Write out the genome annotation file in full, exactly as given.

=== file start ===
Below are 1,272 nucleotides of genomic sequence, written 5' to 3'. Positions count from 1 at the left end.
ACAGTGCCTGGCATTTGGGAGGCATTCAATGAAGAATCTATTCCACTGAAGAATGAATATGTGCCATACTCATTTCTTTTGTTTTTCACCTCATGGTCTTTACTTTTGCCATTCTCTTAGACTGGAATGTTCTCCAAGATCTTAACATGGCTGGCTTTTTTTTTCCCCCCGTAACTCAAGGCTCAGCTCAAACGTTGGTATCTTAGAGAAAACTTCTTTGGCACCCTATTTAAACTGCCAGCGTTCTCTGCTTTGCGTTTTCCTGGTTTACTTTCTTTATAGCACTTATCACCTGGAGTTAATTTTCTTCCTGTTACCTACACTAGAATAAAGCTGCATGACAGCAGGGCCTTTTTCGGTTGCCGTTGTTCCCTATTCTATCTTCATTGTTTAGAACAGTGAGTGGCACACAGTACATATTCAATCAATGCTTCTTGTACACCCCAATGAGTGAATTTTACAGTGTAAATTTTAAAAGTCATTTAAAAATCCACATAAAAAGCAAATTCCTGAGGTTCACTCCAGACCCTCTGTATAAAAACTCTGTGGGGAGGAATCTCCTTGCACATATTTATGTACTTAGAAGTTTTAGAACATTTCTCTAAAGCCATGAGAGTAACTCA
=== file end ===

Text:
Below are 1,272 nucleotides of genomic sequence, written 5' to 3'. Positions count from 1 at the left end.
ACAGTGCCTGGCATTTGGGAGGCATTCAATGAAGAATCTATTCCACTGAAGAATGAATATGTGCCATACTCATTTCTTTTGTTTTTCACCTCATGGTCTTTACTTTTGCCATTCTCTTAGACTGGAATGTTCTCCAAGATCTTAACATGGCTGGCTTTTTTTTTCCCCCCGTAACTCAAGGCTCAGCTCAAACGTTGGTATCTTAGAGAAAACTTCTTTGGCACCCTATTTAAACTGCCAGCGTTCTCTGCTTTGCGTTTTCCTGGTTTACTTTCTTTATAGCACTTATCACCTGGAGTTAATTTTCTTCCTGTTACCTACACTAGAATAAAGCTGCATGACAGCAGGGCCTTTTTCGGTTGCCGTTGTTCCCTATTCTATCTTCATTGTTTAGAACAGTGAGTGGCACACAGTACATATTCAATCAATGCTTCTTGTACACCCCAATGAGTGAATTTTACAGTGTAAATTTTAAAAGTCATTTAAAAATCCACATAAAAAGCAAATTCCTGAGGTTCACTCCAGACCCTCTGTATAAAAACTCTGTGGGGAGGAATCTCCTTGCACATATTTATGTACTTAGAAGTTTTAGAACATTTCTCTAAAGCCATGAGAGTAACTCA